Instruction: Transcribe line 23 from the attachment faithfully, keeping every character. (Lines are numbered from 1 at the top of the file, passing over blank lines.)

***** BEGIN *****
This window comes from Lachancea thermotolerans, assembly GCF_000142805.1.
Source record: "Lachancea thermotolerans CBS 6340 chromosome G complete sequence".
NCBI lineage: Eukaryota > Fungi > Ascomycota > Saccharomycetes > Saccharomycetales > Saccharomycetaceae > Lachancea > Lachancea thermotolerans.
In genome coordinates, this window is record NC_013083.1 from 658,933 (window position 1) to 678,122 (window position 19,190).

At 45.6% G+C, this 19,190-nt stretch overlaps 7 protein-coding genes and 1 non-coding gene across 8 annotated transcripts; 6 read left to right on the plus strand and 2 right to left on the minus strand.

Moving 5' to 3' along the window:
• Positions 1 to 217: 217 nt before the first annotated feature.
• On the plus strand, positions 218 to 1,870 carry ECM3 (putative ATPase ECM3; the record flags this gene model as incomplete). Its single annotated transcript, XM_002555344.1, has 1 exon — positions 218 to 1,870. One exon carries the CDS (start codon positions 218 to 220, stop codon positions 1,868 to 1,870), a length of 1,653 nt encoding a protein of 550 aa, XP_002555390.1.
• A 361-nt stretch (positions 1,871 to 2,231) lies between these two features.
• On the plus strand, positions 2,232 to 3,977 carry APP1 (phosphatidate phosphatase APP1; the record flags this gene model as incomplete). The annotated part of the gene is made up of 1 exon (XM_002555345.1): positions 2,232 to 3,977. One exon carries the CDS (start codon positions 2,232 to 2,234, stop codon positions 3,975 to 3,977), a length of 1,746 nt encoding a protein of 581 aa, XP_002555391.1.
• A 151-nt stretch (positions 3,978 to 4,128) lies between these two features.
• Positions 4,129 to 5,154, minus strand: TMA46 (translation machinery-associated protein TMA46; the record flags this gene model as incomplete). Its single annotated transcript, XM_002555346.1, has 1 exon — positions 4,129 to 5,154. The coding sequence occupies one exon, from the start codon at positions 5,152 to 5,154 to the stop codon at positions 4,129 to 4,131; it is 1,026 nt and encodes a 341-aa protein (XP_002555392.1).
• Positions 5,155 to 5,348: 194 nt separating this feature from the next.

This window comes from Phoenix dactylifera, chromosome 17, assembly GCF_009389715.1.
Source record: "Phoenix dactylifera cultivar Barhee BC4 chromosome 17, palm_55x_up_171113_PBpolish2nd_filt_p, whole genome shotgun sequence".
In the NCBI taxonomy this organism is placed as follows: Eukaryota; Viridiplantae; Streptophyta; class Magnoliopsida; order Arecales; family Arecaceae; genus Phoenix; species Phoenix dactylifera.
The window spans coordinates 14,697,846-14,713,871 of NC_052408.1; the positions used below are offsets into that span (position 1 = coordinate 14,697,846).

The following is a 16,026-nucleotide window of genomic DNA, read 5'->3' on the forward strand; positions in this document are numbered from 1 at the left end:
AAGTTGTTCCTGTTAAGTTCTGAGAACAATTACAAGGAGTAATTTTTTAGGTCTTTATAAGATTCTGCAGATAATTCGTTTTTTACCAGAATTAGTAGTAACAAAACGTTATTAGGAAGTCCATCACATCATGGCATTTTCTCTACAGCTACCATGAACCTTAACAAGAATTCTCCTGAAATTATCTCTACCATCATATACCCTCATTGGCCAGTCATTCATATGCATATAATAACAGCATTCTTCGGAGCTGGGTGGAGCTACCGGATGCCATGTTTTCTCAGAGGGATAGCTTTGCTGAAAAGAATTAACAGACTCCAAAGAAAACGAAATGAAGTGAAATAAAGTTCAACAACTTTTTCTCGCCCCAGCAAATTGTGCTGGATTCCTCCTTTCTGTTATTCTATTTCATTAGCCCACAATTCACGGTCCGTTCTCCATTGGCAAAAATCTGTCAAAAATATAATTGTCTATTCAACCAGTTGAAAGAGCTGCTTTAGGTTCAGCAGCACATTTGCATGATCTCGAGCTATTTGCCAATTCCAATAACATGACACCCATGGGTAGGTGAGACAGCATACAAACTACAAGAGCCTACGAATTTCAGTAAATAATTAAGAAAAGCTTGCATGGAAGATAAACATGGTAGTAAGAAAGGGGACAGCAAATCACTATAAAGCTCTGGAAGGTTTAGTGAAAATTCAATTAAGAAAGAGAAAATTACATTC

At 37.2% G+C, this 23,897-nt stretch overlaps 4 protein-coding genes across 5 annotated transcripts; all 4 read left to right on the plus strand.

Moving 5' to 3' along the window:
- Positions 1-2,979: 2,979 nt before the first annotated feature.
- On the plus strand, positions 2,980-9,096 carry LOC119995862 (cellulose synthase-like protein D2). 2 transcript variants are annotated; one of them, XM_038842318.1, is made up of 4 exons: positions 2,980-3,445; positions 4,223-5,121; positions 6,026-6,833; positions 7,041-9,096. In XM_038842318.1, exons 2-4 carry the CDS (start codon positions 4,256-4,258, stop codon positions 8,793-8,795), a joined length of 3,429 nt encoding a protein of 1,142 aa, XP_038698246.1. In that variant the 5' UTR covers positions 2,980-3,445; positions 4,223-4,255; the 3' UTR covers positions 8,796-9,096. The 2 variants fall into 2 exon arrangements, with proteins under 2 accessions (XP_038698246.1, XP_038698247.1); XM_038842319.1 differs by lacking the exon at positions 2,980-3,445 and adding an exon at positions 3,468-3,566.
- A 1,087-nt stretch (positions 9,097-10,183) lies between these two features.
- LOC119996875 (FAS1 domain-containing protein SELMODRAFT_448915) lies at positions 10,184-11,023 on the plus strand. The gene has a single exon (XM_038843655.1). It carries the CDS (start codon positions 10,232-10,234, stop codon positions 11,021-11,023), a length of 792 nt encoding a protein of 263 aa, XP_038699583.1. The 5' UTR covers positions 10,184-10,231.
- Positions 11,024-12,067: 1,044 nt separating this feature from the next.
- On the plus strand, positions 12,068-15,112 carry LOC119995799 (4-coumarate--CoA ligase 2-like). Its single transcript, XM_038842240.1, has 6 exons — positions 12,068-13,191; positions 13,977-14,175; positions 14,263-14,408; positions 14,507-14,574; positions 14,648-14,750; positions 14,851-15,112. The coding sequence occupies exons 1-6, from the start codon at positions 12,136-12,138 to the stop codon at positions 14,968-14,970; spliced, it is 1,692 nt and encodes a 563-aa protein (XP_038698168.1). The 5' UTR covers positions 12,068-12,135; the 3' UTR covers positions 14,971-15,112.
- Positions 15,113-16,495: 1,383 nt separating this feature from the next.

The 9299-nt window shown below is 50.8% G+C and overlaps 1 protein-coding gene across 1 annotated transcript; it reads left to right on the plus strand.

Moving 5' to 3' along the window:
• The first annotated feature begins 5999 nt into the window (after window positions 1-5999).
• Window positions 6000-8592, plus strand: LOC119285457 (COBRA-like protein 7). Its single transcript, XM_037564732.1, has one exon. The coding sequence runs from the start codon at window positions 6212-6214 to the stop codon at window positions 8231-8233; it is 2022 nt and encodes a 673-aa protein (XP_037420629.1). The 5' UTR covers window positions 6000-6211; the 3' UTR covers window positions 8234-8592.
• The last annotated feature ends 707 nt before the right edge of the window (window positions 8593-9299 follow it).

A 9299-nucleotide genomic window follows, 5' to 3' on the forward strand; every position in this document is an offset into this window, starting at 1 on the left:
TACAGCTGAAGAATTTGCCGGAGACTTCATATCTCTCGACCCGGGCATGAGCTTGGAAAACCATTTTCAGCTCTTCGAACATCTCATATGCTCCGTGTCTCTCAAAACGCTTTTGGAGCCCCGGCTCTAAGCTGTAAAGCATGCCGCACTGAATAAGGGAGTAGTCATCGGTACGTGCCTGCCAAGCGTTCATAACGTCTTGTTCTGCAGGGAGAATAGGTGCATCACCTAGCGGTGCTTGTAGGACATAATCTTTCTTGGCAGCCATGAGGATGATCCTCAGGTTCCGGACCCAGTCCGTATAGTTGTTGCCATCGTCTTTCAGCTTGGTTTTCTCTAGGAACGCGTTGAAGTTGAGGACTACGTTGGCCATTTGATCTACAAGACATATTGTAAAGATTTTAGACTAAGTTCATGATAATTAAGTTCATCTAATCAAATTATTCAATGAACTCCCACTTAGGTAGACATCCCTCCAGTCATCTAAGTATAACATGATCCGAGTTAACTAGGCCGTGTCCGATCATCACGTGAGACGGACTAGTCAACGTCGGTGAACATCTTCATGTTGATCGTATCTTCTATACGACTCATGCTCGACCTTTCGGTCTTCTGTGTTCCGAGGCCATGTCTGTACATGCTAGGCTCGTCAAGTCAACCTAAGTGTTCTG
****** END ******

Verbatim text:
- On the plus strand, positions 2,980-9,096 carry LOC119995862 (cellulose synthase-like protein D2). 2 transcript variants are annotated; one of them, XM_038842318.1, is made up of 4 exons: positions 2,980-3,445; positions 4,223-5,121; positions 6,026-6,833; positions 7,041-9,096. In XM_038842318.1, exons 2-4 carry the CDS (start codon positions 4,256-4,258, stop codon positions 8,793-8,795), a joined length of 3,429 nt encoding a protein of 1,142 aa, XP_038698246.1. In that variant the 5' UTR covers positions 2,980-3,445; positions 4,223-4,255; the 3' UTR covers positions 8,796-9,096. The 2 variants fall into 2 exon arrangements, with proteins under 2 accessions (XP_038698246.1, XP_038698247.1); XM_038842319.1 differs by lacking the exon at positions 2,980-3,445 and adding an exon at positions 3,468-3,566.